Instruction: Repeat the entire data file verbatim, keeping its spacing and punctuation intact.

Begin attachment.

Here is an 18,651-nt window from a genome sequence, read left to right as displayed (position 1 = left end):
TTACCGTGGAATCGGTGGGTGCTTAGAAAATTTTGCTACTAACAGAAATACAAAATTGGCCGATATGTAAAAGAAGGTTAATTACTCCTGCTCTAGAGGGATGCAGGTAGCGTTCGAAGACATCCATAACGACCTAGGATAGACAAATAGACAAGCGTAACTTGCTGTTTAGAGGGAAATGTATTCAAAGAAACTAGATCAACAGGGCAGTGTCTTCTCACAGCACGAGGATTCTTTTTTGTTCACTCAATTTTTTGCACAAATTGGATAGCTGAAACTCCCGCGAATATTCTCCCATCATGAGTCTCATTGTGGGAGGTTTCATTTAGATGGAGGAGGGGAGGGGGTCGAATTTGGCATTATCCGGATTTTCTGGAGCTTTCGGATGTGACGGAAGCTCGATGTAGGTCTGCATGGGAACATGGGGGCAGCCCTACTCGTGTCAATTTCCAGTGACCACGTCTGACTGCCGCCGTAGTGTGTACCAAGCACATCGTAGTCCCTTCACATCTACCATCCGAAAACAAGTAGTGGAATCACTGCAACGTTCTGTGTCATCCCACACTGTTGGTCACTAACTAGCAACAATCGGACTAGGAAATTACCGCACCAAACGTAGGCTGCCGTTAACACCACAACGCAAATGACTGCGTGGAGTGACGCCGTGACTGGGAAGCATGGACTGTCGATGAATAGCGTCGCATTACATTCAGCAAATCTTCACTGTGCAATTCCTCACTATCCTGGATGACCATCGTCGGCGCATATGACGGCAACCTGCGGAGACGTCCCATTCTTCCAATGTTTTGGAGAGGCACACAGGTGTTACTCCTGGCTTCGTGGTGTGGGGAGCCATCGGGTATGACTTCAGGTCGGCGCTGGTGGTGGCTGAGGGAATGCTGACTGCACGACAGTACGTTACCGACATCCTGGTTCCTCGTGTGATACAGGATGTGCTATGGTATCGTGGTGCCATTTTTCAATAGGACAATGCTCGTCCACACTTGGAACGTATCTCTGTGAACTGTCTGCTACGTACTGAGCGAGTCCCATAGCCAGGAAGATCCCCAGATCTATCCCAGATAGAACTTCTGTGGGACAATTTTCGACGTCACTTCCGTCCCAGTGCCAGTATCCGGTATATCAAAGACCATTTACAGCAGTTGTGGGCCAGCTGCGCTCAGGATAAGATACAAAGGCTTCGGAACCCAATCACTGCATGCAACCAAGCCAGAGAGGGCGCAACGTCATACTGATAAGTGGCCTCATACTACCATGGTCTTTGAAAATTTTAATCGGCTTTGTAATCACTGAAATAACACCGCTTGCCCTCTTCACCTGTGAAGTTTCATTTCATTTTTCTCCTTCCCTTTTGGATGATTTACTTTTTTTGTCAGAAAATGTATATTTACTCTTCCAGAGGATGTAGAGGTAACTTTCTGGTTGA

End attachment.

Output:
Here is an 18,651-nt window from a genome sequence, read left to right as displayed (position 1 = left end):
TTACCGTGGAATCGGTGGGTGCTTAGAAAATTTTGCTACTAACAGAAATACAAAATTGGCCGATATGTAAAAGAAGGTTAATTACTCCTGCTCTAGAGGGATGCAGGTAGCGTTCGAAGACATCCATAACGACCTAGGATAGACAAATAGACAAGCGTAACTTGCTGTTTAGAGGGAAATGTATTCAAAGAAACTAGATCAACAGGGCAGTGTCTTCTCACAGCACGAGGATTCTTTTTTGTTCACTCAATTTTTTGCACAAATTGGATAGCTGAAACTCCCGCGAATATTCTCCCATCATGAGTCTCATTGTGGGAGGTTTCATTTAGATGGAGGAGGGGAGGGGGTCGAATTTGGCATTATCCGGATTTTCTGGAGCTTTCGGATGTGACGGAAGCTCGATGTAGGTCTGCATGGGAACATGGGGGCAGCCCTACTCGTGTCAATTTCCAGTGACCACGTCTGACTGCCGCCGTAGTGTGTACCAAGCACATCGTAGTCCCTTCACATCTACCATCCGAAAACAAGTAGTGGAATCACTGCAACGTTCTGTGTCATCCCACACTGTTGGTCACTAACTAGCAACAATCGGACTAGGAAATTACCGCACCAAACGTAGGCTGCCGTTAACACCACAACGCAAATGACTGCGTGGAGTGACGCCGTGACTGGGAAGCATGGACTGTCGATGAATAGCGTCGCATTACATTCAGCAAATCTTCACTGTGCAATTCCTCACTATCCTGGATGACCATCGTCGGCGCATATGACGGCAACCTGCGGAGACGTCCCATTCTTCCAATGTTTTGGAGAGGCACACAGGTGTTACTCCTGGCTTCGTGGTGTGGGGAGCCATCGGGTATGACTTCAGGTCGGCGCTGGTGGTGGCTGAGGGAATGCTGACTGCACGACAGTACGTTACCGACATCCTGGTTCCTCGTGTGATACAGGATGTGCTATGGTATCGTGGTGCCATTTTTCAATAGGACAATGCTCGTCCACACTTGGAACGTATCTCTGTGAACTGTCTGCTACGTACTGAGCGAGTCCCATAGCCAGGAAGATCCCCAGATCTATCCCAGATAGAACTTCTGTGGGACAATTTTCGACGTCACTTCCGTCCCAGTGCCAGTATCCGGTATATCAAAGACCATTTACAGCAGTTGTGGGCCAGCTGCGCTCAGGATAAGATACAAAGGCTTCGGAACCCAATCACTGCATGCAACCAAGCCAGAGAGGGCGCAACGTCATACTGATAAGTGGCCTCATACTACCATGGTCTTTGAAAATTTTAATCGGCTTTGTAATCACTGAAATAACACCGCTTGCCCTCTTCACCTGTGAAGTTTCATTTCATTTTTCTCCTTCCCTTTTGGATGATTTACTTTTTTTGTCAGAAAATGTATATTTACTCTTCCAGAGGATGTAGAGGTAACTTTCTGGTTGA